The man wounded by Buffalo police during an armed confrontation Dec. 4 at a downtown hotel is mentally ill and blames police for his mother's death, law enforcement sources said.
Now under guard in the Erie County Medical Center pending the completion of psychiatric tests, Richard Rhodes, 47, also has been brooding for the past eight years about the seizure of his shotgun during a similar confrontation, according to sources and records.
Before police shot Rhodes and seized his sawed-off, .22-caliber rifle in a second-floor corridor of the Lafayette Hotel, Rhodes threatened to kill officers for "stealing" his sawed-off shotgun during an incident on Grider Street in December 1982, sources said.
Rhodes, a laborer who was born in St. Louis, pointed his rifle at Lt. Michael McParlane and Officers Salvatore Losi and Mark Mullins about 4:45 p.m. Dec. 4.
"I'm not going to drop my gun," he was quoted as saying. "Try to get it from me. I'll kill you. You killed my mother, I'll get you. You stole my shotgun."
On Dec. 20, 1982, Buffalo police arrested Rhodes and confiscated a knife and a sawed-off shotgun in the 400 block of Grider Street, near the Erie County Medical Center.
At the county hospital, psychiatric staff members who examined Rhodes in December 1982 called his behavior "quite bizarre . . . very paranoid," according to records.
In the 1982 case, Rhodes, then living in North Tonawanda, was charged with felony weapons counts. He was allowed to plead guilty in March 1983 in Buffalo City Court to a reduced charge of misdemeanor weapons possession. He was placed on probation for one year.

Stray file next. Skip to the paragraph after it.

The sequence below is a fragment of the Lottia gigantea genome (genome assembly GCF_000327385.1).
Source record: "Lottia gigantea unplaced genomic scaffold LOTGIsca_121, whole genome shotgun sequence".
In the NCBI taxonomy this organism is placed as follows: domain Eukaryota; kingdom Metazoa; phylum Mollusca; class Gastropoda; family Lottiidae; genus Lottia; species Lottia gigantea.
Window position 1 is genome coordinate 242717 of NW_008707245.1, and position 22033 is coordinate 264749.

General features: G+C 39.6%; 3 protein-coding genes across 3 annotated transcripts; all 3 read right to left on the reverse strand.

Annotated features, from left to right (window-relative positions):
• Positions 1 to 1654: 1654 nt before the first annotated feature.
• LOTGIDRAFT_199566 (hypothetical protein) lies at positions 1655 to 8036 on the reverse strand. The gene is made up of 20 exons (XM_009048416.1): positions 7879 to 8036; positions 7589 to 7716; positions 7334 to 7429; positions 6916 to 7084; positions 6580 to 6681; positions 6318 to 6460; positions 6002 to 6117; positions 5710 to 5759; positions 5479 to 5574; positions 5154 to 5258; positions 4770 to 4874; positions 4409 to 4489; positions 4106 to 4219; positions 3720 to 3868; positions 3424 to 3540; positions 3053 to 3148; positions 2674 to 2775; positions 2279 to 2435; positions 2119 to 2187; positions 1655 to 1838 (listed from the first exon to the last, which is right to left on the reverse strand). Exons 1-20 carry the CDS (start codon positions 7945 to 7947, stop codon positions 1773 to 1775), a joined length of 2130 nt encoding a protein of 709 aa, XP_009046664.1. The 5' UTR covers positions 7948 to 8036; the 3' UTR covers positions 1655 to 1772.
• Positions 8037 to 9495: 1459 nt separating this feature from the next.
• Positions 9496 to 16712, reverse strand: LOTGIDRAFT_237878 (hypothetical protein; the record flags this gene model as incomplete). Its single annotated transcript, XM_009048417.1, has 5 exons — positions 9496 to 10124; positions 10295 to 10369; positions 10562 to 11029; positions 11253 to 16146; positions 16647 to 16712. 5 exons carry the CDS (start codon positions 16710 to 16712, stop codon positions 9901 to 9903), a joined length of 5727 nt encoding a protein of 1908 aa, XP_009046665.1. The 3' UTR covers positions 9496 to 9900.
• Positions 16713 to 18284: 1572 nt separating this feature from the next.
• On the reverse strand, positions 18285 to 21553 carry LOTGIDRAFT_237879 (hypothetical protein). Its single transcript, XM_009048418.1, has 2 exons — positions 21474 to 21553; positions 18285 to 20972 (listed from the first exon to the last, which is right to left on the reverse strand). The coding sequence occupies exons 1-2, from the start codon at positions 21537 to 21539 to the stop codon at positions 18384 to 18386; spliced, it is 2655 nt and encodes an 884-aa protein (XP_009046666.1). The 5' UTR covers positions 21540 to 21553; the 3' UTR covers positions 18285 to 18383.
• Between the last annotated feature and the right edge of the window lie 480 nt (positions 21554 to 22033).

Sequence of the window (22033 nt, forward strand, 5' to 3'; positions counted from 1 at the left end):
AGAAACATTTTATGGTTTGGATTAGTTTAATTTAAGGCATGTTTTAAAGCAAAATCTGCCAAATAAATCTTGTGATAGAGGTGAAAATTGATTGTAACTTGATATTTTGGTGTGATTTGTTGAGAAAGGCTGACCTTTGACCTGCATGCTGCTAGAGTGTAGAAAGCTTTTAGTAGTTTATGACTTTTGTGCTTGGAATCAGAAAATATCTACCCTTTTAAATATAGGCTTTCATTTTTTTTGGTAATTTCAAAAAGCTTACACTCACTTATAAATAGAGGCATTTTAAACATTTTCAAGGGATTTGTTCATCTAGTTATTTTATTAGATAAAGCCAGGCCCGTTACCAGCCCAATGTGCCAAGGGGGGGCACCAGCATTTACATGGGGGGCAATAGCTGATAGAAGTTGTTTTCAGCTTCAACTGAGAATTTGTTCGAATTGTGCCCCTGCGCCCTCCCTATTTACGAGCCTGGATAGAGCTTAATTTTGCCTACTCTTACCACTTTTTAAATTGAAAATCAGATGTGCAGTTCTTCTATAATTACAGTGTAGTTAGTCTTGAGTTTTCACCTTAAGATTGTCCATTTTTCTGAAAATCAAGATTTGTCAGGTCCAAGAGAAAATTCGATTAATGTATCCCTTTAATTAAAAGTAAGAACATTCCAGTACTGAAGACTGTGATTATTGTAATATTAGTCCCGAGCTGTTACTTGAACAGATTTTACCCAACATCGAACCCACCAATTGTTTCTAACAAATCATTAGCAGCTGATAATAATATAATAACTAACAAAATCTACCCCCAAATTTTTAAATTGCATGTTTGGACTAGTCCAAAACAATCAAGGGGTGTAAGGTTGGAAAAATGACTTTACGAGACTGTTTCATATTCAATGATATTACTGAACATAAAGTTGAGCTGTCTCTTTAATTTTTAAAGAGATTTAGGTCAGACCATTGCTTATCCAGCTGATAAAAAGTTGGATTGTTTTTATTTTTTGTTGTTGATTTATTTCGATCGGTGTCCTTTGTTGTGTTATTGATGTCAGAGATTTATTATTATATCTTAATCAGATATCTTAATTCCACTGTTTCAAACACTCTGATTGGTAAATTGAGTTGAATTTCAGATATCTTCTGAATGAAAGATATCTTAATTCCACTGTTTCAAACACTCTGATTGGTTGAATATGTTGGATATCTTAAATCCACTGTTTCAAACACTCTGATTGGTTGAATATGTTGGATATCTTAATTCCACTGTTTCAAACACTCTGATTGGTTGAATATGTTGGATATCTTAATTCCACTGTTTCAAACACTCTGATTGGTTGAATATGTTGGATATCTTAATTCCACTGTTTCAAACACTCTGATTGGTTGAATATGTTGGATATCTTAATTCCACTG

Since 1982, Rhodes, 5 feet, 9 inches tall and 130 pounds, has been hospitalized several times for schizophrenia, according to prosecution documents. He moved to the area in his late teens, sources said.
In the aftermath of the Dec. 4 incident, officials of the Erie County Forensic Mental Health Service have diagnosed Rhodes as a paranoid schizophrenic and are continuing to test him to determine if he is mentally fit to stand trial, sources said.
Rhodes is under guard in the medical center pending a grand jury probe scheduled to begin this week. He has threatened to kill police over the past three weeks, several law enforcement sources said.
Although prosecutors declined to comment, sources said the Erie County district attorney's office persuaded Erie County Judge Timothy J. Drury to raise the bail on Rhodes -- who lives on a government disability pension -- from $10,000 to $30,000 because of the threats.
Rhodes has threatened that he will "try to kill a policeman" when he gets released, according to one source.
Erie County District Attorney Kevin M. Dillon, who refused to comment on the case, earlier said he had ruled out a grand jury probe of the conduct of police officers in the Dec. 4 shooting, but he has refused to say why.
Law enforcement sources said an Erie County grand jury began hearing evidence in the case Friday.
Rhodes, wounded in the left arm during the Dec. 4 confrontation, is being held on reckless endangerment and weapons charges.
Police were called to the Lafayette Hotel after Rhodes, who had been living there since July, was spotted carrying a rifle beneath his coat in the lobby.
When officers arrived shortly after 4:30 p.m., they found Rhodes leaving his second-floor apartment, with a rifle slung over his shoulder, using a piece of rope as a sling, sources said.
As soon as Rhodes saw uniformed police officers, he pointed his rifle at the officers and yelled, "You stole my shotgun and I'll shoot you for sure," sources added.
Several police officers fired at Rhodes as he appeared to be pulling the trigger, sources said.
Daniel J. Henry Jr., Rhodes' court-assigned lawyer, said authorities confirmed to him that Rhodes didn't fire at police.
"There was no discharge from his weapon," Henry said. "He never fired at them."